Cataclean Before and After

It's important to say that Cataclean cannot repair a part that has failed due to an excessive buildup of carbon. If the check-engine light stays on even after use of Cataclean, for example, then it’s possible that the damage to the catalytic converter is irreversible. Likewise, the use of Cataclean may not be able to revive a very heavily clogged DPF.

But regular use of Cataclean – the manufacturer recommends four times a year – can remove the deposits that will ultimately lead to failure, thereby extending component life. Cataclean’s creators believe that, when weighed against an expensive replacement part, the low cost of a treatment – typically less than $30 a bottle – is easy to justify.

Prevention is better than cure, regular Cataclean treatment recommended to keep your fuel and exhaust system clean

Problems in the exhaust aftertreatment system are exacerbated in vehicles that are used primarily on short journeys, such as in cities. Catalytic converters, internal exhaust gas recirculation (EGR) systems and DPFs are especially vulnerable to damage from carbon deposits if the vehicle is not regularly run at highway speeds.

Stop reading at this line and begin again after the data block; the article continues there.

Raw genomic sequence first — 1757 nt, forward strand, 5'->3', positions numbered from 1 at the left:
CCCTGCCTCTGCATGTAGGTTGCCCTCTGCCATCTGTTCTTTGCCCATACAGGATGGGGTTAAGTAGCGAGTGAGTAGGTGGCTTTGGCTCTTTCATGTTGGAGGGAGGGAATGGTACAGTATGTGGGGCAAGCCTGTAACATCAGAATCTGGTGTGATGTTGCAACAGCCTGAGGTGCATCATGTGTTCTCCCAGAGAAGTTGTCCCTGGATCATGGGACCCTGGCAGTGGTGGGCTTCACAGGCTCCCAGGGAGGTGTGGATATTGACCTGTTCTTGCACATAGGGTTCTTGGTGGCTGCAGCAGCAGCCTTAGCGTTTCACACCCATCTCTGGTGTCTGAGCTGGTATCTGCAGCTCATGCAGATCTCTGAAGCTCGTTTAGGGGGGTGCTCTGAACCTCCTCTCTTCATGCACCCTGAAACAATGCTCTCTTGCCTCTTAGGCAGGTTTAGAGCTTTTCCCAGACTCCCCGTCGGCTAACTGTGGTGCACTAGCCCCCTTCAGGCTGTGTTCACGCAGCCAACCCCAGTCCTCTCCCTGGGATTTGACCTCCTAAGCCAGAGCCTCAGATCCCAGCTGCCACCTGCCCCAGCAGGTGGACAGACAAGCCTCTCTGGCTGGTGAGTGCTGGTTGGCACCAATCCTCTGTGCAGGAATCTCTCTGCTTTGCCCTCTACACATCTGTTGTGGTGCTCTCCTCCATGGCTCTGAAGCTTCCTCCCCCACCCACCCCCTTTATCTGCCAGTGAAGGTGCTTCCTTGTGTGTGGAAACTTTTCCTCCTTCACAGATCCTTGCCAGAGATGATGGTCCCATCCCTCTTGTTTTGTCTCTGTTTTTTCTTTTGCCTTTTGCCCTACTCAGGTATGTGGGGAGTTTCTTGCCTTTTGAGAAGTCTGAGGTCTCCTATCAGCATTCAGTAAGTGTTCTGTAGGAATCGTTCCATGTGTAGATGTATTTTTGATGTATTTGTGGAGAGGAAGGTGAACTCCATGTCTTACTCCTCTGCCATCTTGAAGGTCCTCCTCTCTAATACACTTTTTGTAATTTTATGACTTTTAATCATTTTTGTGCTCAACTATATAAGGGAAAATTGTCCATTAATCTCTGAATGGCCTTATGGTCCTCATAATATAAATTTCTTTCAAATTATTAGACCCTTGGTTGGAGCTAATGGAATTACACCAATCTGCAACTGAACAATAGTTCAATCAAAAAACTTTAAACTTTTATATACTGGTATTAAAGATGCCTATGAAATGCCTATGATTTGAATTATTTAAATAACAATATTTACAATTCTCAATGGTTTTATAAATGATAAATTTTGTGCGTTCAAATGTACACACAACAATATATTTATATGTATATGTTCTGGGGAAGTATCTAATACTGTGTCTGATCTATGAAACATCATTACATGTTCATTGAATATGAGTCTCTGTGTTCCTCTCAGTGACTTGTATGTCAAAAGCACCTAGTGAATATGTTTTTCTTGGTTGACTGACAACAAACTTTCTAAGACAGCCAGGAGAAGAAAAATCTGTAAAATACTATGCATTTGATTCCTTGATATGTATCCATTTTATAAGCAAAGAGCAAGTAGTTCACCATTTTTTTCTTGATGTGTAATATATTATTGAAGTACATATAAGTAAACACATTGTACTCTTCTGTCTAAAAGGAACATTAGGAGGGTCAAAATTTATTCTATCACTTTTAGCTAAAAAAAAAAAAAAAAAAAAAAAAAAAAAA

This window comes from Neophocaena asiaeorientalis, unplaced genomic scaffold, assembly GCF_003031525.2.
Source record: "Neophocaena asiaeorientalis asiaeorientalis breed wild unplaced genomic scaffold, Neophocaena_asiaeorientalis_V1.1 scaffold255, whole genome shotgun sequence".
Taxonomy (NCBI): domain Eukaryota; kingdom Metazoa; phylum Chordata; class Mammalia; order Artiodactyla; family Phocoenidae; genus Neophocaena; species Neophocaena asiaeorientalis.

In the UK, where Cataclean was developed, several independent tests of the product have been conducted by fleet operators of city-based commercial vans who had reported problems with relatively new aftertreatment systems.

Catalytic Convertor cutaway

“Modern fuel and exhaust systems are designed to bring down tailpipe emissions, but in real-life duty cycles, the system gets dirty, and this can lead to vehicle downtime and even vehicle failure,” explains Cataclean’s UK-based sales director, William Jones. “As many fleets do short, stop-start journeys in towns, they are at risk of having system problems.”

In one test, treating a fleet of commercial vans with Cataclean reduced CO2, hydrocarbon and NOx emissions by 24% and improved DPF performance by 27%.

Lower emissions aren’t just good for the environment. They are a sign of greater engine efficiency, which also means more power and lower fuel consumption. In that same trial, Cataclean reduced fuel consumption by 9.7%.

“Prevention is always better than cure,” adds Jones. “We recommend a scheduled Cataclean treatment to our users at least every three months to keep the fuel and exhaust system clean and to help prevent failures. Typically, the Cataclean treatment pays for itself with improved fuel economy alone.”

Like the Beatles, Cataclean came to the US from Liverpool, England. And like the Fab Four in the 1960s, it’s cleaning up all over America, where it’s EPA-approved for use in 50 states.

Cataclean Fuel System Cleaner is available in Canada from Performance Improvements Speed Shops.

Cataclean pouring into tank